Harry Takes a Drive Through 1930s Buffalo
You don’t have to be over 80 and from Buffalo to appreciate Harry Zubkoff’s musings about life in his hometown in Upstate New York. If you’re old enough to drive and from anywhere, you might appreciate his quip about making out in the back seat. Harry shared these memories in an email to a young confidante, in 2010, when he was 88 years old. We, Harry’s family, first saw them after his passing in 2014. Through his writings like this one, Harry’s relatives and family of friends continue to learn more about his life and contributions. He regularly encouraged others to write, too.
When I was 16, I did what all 16-year-old kids do. I got a learner’s permit to learn how to drive. But, I also got a learner’s permit to learn how to fly. This was in 1937, the middle of the Depression, when money was scarce and I was a junior in high school. I never took a driving lesson because I already knew how to drive – just from watching others. My brother, seven years older than I, took me one day to take the test, which I passed the first time, and I had a license but not a car.
Several friends had cars, so, whenever we went out on double dates, I would drive their cars. The way it worked was we would chip in a quarter apiece for gas – believe it or not, 50 cents would buy six or eight gallons of gas, and I’d drive on a Saturday night usually, to a great diner in Batavia or to Niagara Falls for a late snack.
My date and I would sit in front and talk while my friend, whose car it was, would sit in the back seat and make out with his date. I didn’t mind because I enjoyed driving and talking. I had three such friends who had cars and they always wanted to double date with me because they knew I would drive and they could enjoy their back seats.
When I was 17, I graduated from Fosdick-Masten Park High School. I had already been working part-time, so then I went to work full time. My older brother joined the Army. My oldest sister had married and gone to Palestine to build a home for the Jewish people. My other sister, four years older than I, was married and pregnant, no longer living at home. My parents, both terminally ill, unable to work, depended on me to support them. Which I did, of course.
Every Sunday afternoon, if the weather was good, I took a flying lesson from an old World War I pilot who had a small airfield on Sheridan Drive. At that time, Sheridan Drive from Delaware Ave., all the way to Main Street was uninhabited – empty wilderness. Somewhere way past Niagara Falls Blvd. was this little airfield where I flew. I paid two bucks a lesson – for an hour of dual instruction, and then one dollar an hour for solo flights until I got my private pilot’s license in 1938. It took well over a year for the entire thing.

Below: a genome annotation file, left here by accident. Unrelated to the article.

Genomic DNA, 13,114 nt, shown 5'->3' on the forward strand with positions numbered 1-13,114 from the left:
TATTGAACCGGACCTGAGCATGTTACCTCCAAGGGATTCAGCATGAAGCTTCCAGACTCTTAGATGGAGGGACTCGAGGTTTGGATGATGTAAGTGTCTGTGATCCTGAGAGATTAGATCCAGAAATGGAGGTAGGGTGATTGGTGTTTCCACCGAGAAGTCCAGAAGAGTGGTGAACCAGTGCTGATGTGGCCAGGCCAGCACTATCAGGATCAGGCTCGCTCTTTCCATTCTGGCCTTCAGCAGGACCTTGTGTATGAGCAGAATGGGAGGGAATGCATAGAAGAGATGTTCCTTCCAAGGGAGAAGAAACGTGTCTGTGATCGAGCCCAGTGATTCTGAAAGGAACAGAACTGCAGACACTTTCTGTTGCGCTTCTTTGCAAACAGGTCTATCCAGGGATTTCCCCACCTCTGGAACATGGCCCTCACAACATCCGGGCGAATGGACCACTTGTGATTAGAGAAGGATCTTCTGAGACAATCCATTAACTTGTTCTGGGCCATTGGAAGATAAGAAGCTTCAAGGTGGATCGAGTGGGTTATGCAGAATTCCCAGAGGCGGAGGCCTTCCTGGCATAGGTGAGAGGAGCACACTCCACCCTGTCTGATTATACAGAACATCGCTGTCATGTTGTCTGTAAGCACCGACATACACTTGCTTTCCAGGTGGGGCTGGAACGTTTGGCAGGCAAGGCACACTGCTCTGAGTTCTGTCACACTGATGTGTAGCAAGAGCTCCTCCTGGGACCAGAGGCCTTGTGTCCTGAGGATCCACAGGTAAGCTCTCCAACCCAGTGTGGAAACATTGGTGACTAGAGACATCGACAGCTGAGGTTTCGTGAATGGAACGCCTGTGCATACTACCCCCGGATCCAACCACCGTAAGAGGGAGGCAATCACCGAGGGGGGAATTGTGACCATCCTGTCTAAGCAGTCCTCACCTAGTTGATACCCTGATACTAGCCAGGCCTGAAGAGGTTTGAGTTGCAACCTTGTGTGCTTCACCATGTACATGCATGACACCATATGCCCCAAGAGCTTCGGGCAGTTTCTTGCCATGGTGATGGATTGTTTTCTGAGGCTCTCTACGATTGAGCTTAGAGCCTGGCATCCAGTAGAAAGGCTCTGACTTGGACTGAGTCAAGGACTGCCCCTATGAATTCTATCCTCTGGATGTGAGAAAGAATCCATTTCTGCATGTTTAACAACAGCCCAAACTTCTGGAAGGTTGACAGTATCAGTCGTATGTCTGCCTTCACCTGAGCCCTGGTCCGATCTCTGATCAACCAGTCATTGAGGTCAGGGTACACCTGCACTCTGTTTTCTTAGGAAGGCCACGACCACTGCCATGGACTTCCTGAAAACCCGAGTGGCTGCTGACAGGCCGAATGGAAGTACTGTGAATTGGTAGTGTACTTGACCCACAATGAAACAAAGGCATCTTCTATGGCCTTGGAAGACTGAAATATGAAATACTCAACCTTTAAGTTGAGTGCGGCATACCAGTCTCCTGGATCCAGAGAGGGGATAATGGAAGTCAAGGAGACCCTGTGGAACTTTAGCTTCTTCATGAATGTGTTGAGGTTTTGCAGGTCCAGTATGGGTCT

In those days, I had a motorcycle that I bought for 10 bucks, and that’s how I got around. I paid for it a dollar a week for 10 weeks. I was earning 12 bucks a week and, by the end of 1938, about $15 a week, which was pretty good money in those days. People were supporting families on that kind of money. In 1939, I went to work for a war plant, the Bell Aircraft Co., for $20 a week, which averaged around $30 a week with overtime pay. The war in Europe started in September 1939, and though we weren’t in it yet, everyone expected we would get into it sooner or later.
I would say, right now, you and all the kids in similar circumstances, just don’t realize how lucky you are to get the chance to get an education – and more than that, to go to a college away from home, to mingle with others whom you would never otherwise encounter, and to form friendships and associations that will broaden your outlook and give you perspectives you could never obtain any other way.
Harry never went to college for credit, but he did take college classes and volunteer on campus after he retired. He talks about those memories in other posts on this blog.
The Zubkoff legacy — it’s all in a (nick)name